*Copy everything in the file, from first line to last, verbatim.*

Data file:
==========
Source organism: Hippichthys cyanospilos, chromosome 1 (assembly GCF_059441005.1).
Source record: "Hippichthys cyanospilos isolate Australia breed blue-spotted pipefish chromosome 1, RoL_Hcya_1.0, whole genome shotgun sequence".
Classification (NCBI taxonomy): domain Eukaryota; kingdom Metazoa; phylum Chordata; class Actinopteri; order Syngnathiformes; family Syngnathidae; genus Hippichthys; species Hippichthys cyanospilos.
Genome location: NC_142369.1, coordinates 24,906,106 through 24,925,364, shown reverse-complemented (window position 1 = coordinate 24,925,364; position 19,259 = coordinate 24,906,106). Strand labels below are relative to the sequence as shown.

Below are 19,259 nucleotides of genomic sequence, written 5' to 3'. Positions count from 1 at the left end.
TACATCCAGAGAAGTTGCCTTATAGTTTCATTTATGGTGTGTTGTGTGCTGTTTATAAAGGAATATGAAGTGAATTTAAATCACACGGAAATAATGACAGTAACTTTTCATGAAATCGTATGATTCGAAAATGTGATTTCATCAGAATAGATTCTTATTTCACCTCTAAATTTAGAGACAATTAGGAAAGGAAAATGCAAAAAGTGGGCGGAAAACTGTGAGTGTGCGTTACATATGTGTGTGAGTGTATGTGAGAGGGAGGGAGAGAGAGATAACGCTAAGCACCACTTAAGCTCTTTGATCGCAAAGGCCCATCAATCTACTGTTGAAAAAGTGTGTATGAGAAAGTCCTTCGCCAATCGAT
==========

Source organism: Hippichthys cyanospilos, chromosome 1 (assembly GCF_059441005.1).
Source record: "Hippichthys cyanospilos isolate Australia breed blue-spotted pipefish chromosome 1, RoL_Hcya_1.0, whole genome shotgun sequence".
Classification (NCBI taxonomy): domain Eukaryota; kingdom Metazoa; phylum Chordata; class Actinopteri; order Syngnathiformes; family Syngnathidae; genus Hippichthys; species Hippichthys cyanospilos.
Genome location: NC_142369.1, coordinates 24,906,106 through 24,925,364, shown reverse-complemented (window position 1 = coordinate 24,925,364; position 19,259 = coordinate 24,906,106). Strand labels below are relative to the sequence as shown.

Below are 19,259 nucleotides of genomic sequence, written 5' to 3'. Positions count from 1 at the left end.
TACATCCAGAGAAGTTGCCTTATAGTTTCATTTATGGTGTGTTGTGTGCTGTTTATAAAGGAATATGAAGTGAATTTAAATCACACGGAAATAATGACAGTAACTTTTCATGAAATCGTATGATTCGAAAATGTGATTTCATCAGAATAGATTCTTATTTCACCTCTAAATTTAGAGACAATTAGGAAAGGAAAATGCAAAAAGTGGGCGGAAAACTGTGAGTGTGCGTTACATATGTGTGTGAGTGTATGTGAGAGGGAGGGAGAGAGAGATAACGCTAAGCACCACTTAAGCTCTTTGATCGCAAAGGCCCATCAATCTACTGTTGAAAAAGTGTGTATGAGAAAGTCCTTCGCCAATCGAT